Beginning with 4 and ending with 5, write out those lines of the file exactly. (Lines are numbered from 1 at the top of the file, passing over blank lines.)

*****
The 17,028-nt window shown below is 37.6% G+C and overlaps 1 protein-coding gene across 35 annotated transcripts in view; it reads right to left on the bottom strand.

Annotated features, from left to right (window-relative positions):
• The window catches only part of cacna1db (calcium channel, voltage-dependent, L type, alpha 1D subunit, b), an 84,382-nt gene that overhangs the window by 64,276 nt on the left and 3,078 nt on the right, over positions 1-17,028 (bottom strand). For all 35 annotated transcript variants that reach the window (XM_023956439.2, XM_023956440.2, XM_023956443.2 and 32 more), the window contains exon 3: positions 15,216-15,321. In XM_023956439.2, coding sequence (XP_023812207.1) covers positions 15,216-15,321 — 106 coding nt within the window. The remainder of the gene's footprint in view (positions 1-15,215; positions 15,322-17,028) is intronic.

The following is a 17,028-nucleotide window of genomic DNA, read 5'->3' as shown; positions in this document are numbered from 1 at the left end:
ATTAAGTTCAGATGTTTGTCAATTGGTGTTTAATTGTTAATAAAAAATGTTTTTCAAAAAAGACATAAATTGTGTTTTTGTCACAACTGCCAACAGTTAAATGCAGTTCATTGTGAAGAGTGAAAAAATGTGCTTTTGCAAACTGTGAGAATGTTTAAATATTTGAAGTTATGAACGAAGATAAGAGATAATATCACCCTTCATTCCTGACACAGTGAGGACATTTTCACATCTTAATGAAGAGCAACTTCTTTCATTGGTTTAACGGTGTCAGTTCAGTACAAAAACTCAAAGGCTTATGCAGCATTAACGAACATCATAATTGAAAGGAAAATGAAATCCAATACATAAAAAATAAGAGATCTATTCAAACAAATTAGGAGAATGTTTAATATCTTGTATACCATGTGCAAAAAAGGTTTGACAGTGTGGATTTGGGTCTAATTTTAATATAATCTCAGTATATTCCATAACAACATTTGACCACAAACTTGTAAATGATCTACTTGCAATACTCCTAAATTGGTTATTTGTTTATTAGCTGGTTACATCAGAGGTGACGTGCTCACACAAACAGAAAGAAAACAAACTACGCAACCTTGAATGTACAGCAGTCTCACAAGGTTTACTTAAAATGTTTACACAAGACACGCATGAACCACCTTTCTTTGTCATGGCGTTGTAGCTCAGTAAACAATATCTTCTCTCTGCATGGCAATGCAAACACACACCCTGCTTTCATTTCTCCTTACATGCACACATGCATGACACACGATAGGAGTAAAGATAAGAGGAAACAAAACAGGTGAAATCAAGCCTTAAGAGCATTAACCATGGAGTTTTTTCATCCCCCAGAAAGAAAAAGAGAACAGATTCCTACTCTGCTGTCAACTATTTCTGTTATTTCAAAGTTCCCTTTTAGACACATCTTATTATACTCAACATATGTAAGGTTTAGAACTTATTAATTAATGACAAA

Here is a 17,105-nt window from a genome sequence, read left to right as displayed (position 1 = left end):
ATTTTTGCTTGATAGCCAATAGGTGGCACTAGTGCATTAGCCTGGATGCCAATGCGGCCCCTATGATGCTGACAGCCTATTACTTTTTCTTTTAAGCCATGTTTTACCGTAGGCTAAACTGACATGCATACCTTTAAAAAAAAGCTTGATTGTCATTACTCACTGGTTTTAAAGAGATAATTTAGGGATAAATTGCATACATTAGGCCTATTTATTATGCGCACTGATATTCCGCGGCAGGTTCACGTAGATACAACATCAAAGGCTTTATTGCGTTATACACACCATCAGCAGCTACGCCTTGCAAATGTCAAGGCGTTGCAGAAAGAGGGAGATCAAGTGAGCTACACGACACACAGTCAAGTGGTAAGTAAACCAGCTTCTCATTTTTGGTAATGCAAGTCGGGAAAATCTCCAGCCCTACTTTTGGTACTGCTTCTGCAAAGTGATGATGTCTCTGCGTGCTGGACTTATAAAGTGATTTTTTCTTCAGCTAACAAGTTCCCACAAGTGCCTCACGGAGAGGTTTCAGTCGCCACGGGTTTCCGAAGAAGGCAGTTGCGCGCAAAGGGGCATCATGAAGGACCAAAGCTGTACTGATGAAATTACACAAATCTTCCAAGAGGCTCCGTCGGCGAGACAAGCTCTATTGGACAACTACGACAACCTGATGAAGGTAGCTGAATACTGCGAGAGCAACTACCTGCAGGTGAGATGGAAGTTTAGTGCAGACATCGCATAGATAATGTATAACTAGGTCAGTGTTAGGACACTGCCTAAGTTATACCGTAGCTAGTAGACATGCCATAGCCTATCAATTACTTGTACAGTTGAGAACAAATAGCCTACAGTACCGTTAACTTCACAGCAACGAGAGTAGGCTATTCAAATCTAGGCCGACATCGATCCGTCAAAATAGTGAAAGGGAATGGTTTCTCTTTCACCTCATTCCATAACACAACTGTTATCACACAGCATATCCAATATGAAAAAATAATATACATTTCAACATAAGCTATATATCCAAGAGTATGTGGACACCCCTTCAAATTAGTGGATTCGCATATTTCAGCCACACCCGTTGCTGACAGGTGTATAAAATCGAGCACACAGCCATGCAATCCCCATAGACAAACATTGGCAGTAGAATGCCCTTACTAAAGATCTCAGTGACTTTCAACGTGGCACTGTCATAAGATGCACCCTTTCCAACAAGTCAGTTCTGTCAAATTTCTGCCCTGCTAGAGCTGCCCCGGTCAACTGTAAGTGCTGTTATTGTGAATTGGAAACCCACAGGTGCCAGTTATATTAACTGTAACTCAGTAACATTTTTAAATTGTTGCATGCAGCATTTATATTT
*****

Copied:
The following is a 17,028-nucleotide window of genomic DNA, read 5'->3' as shown; positions in this document are numbered from 1 at the left end:
ATTAAGTTCAGATGTTTGTCAATTGGTGTTTAATTGTTAATAAAAAATGTTTTTCAAAAAAGACATAAATTGTGTTTTTGTCACAACTGCCAACAGTTAAATGCAGTTCATTGTGAAGAGTGAAAAAATGTGCTTTTGCAAACTGTGAGAATGTTTAAATATTTGAAGTTATGAACGAAGATAAGAGATAATATCACCCTTCATTCCTGACACAGTGAGGACATTTTCACATCTTAATGAAGAGCAACTTCTTTCATTGGTTTAACGGTGTCAGTTCAGTACAAAAACTCAAAGGCTTATGCAGCATTAACGAACATCATAATTGAAAGGAAAATGAAATCCAATACATAAAAAATAAGAGATCTATTCAAACAAATTAGGAGAATGTTTAATATCTTGTATACCATGTGCAAAAAAGGTTTGACAGTGTGGATTTGGGTCTAATTTTAATATAATCTCAGTATATTCCATAACAACATTTGACCACAAACTTGTAAATGATCTACTTGCAATACTCCTAAATTGGTTATTTGTTTATTAGCTGGTTACATCAGAGGTGACGTGCTCACACAAACAGAAAGAAAACAAACTACGCAACCTTGAATGTACAGCAGTCTCACAAGGTTTACTTAAAATGTTTACACAAGACACGCATGAACCACCTTTCTTTGTCATGGCGTTGTAGCTCAGTAAACAATATCTTCTCTCTGCATGGCAATGCAAACACACACCCTGCTTTCATTTCTCCTTACATGCACACATGCATGACACACGATAGGAGTAAAGATAAGAGGAAACAAAACAGGTGAAATCAAGCCTTAAGAGCATTAACCATGGAGTTTTTTCATCCCCCAGAAAGAAAAAGAGAACAGATTCCTACTCTGCTGTCAACTATTTCTGTTATTTCAAAGTTCCCTTTTAGACACATCTTATTATACTCAACATATGTAAGGTTTAGAACTTATTAATTAATGACAAA